When Ideas Become Real: Transforming Healthcare Planning into Architecture

Five key insights for this transitional phase of a project, based on real-world experiences.


By Sherm Moreland


It’s a crucial stage of what we do – the moment project ideas, fueled by necessity and inspiration, move from planning (shaping ideas) to architecture (the real commitment of time, resources, and capital). What makes for successful transition from concept to project execution? It’s something we think about every day.

In more than 35 years of planning healthcare facilities across the nation, I’ve refined my thoughts about this many times over and landed on five key ideas that share one thing in common: the power of a small but mighty word: “and.” Architecture is most successful when fully integrated with planning. Here’s what I mean.


1. A Master Plan is both a framework AND an opportunity for refinement.

Master plans serve a purpose to explore and advance ideas and aspirations, and establish the scope and expectations for change and growth. The successful conversion from planning to architecture is the highest compliment; the commitment of time, resources, and capital to physically build an idea is the ultimate measure of planning success. Yet, while plans are a great foundation in this process, they often require further refinement, be it additional stakeholder engagement, operational flows made real, or budget assumptions clarified. In my experience, projects that engage the same team from planning to architecture result in greater success.


2. It's important to listen AND lead.

In the book The 7 Habits of Highly Effective People, Covey emphasizes the importance of “Seeking first to understand, then to be understood.” Empathy and understanding are non-negotiable first steps in all we do. When ideas are originally conceived, it's almost expected that stakeholders responsible for different aspects of the business will interpret success in different ways. DesignGroup’s approach relies heavily on Lean tools such as "go slow to go fast" and to define “Conditions of Satisfaction” (see below). Using tailored formats for discovery, we first seek to understand each stakeholder’s definition of project success. Advancing the plan requires more than casual consensus. The Planner’s job is to build and ensure understanding and alignment around common goals at all levels of the organization to avoid rework and schedule slippage in later phases.

DesignGroup conducts planning session with OhioHealth clinical staff
Planning Session with OhioHealth Clinical Staff

3. It’s essential to accomplish both the Conditions of Satisfaction AND the budget.

DesignGroup embraces both Lean and Deming practices, so “going to the gemba” and determining Conditions of Satisfaction are foundational to our approach. “The problem you name is the problem you solve” is key for planners, and asking why five times ensures we’ve identified the right problem. But Conditions of Satisfaction that aren't tethered to a budget or cost estimate are merely wish lists. Limits of capital availability and constraints demand that the best plans – executable plans – accomplish both.


4. High-fidelity plans require the unique blend of both planning leaders AND doers.

There’s a quote I love that’s attributed to a legendary coach: “You win with people.” Winning architecture teams involve both leaders and doers. Planning leaders traditionally bring years of experience with plans of various scale and complexity, which gives them a valuable depth and insight to myriad recommended solutions. Simply put, they cut through clutter. Planning doers are experts at converting market need to KPUs and best practice trends. They write the programs, draw the planning options and, ideally, stay engaged with the project until plans are approved and construction documents are developed. Make sure your team has both.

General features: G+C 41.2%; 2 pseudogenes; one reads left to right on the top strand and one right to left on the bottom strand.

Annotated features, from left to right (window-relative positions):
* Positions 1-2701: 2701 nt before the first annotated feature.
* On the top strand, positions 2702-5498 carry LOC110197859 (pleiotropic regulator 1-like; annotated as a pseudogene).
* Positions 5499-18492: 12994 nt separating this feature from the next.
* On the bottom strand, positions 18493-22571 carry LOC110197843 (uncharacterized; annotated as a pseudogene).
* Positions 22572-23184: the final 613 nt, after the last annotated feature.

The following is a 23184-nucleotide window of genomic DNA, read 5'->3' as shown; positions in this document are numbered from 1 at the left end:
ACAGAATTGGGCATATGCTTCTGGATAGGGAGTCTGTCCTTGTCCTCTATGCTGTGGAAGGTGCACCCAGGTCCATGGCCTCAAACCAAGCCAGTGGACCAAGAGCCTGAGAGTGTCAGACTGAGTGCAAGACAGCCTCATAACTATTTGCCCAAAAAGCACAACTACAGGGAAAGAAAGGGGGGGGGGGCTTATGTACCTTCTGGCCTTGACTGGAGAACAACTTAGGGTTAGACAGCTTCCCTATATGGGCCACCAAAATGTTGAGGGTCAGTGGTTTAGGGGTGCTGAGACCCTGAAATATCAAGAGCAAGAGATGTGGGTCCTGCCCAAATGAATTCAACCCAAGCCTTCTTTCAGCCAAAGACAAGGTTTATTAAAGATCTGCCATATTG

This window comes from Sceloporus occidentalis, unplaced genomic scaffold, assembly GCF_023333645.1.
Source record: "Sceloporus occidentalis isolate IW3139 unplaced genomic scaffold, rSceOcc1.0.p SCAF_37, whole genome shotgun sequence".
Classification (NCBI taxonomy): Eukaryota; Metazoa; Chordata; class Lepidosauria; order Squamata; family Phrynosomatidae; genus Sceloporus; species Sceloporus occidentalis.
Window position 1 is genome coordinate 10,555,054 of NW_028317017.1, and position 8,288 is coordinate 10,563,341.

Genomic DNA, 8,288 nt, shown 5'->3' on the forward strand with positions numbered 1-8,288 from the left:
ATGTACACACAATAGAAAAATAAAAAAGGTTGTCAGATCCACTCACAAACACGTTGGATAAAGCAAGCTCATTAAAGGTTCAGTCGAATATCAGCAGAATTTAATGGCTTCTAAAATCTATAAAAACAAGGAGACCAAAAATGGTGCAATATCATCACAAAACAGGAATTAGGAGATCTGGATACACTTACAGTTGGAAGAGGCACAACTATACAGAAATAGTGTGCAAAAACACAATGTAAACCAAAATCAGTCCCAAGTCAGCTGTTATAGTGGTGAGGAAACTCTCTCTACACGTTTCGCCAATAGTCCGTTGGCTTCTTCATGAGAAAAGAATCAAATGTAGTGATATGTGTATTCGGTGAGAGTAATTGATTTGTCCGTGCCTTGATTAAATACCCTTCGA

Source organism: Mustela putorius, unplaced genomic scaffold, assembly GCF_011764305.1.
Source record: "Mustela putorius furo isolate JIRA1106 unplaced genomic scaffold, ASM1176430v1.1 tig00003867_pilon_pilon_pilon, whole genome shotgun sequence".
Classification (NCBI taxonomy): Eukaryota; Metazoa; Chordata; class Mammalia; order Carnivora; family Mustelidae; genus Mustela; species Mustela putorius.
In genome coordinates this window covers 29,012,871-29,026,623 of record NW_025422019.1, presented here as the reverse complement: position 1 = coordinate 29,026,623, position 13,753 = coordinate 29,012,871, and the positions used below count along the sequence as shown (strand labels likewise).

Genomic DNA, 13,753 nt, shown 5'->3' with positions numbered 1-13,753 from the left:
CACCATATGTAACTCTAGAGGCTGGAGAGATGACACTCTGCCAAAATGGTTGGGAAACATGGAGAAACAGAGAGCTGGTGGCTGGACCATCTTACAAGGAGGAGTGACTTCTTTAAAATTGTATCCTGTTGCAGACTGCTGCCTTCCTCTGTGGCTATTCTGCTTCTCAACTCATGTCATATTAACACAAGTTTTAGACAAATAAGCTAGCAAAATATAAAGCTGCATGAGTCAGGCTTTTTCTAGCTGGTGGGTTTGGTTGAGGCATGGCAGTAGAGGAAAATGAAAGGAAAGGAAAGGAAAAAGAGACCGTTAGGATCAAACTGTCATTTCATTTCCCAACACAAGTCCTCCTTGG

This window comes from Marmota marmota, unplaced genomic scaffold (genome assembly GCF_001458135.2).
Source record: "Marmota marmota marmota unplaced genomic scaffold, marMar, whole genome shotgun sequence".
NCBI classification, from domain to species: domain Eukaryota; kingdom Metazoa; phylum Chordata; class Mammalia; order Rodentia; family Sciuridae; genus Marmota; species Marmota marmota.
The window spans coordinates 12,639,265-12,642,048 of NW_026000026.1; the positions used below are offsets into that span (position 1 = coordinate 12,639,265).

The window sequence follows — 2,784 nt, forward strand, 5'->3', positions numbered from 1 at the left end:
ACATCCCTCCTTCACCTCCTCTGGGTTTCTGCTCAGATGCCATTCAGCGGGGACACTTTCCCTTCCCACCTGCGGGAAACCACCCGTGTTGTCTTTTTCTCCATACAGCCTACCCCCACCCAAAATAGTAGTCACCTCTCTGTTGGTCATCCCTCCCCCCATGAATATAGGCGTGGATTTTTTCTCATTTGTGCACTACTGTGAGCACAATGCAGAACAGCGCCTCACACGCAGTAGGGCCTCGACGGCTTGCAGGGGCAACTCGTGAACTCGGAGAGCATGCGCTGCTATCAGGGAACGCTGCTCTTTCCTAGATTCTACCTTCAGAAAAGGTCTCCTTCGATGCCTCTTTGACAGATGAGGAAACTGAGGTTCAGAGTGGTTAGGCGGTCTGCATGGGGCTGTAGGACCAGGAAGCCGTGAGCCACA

5. A vote of confidence from the owner galvanizes feelings of trust AND commitment.

My final thought is something I believe clients, amid all the complexities and pressures of a project, often overlook. Architects feel duty bound to creativity, customer service, and delivering best practices. To be selected to create a master plan is only exceeded by being selected again to see that plan through in architecture. When that happens, the result can be unparalleled effort and project success that can't be measured by hours on a time sheet.

DesignGroup conducts planning session with OhioHealth clinical staff
Sherm Moreland and OhioHealth Clinical Staff

If your design and planning professionals can satisfy the five points listed above, transitioning from planning to architecture can allow those early design ideas and aspirations to successfully grow up into architecture. Only through established trust and relationships can you have real conversations. (And – bonus! – with familiarity there’s much less onboarding time for the architecture phase!) Continuation means the team already knows, and has established trust with, the stakeholders.

In my experience, continuation is earned, rarely given. Hiring a dedicated, experienced partner that can leverage the five points listed above will move the entire team closer, and faster, to project success.


Sherm Moreland

Sherm Moreland, AIA, ACHA, LEED AP BD+C | CEO

Sherm is a design-oriented leader who has devoted his entire career to the programming and planning of award-winning, complex healthcare projects nationwide. With 30+ years of healthcare focused experience, clients benefit from his unique depth of industry specific knowledge and understanding of the ever-changing trends that lead to best practice thinking and innovation. Sherm firmly believes in having a bias for action and the value of teamwork and collaboration as the best path for enduring project success.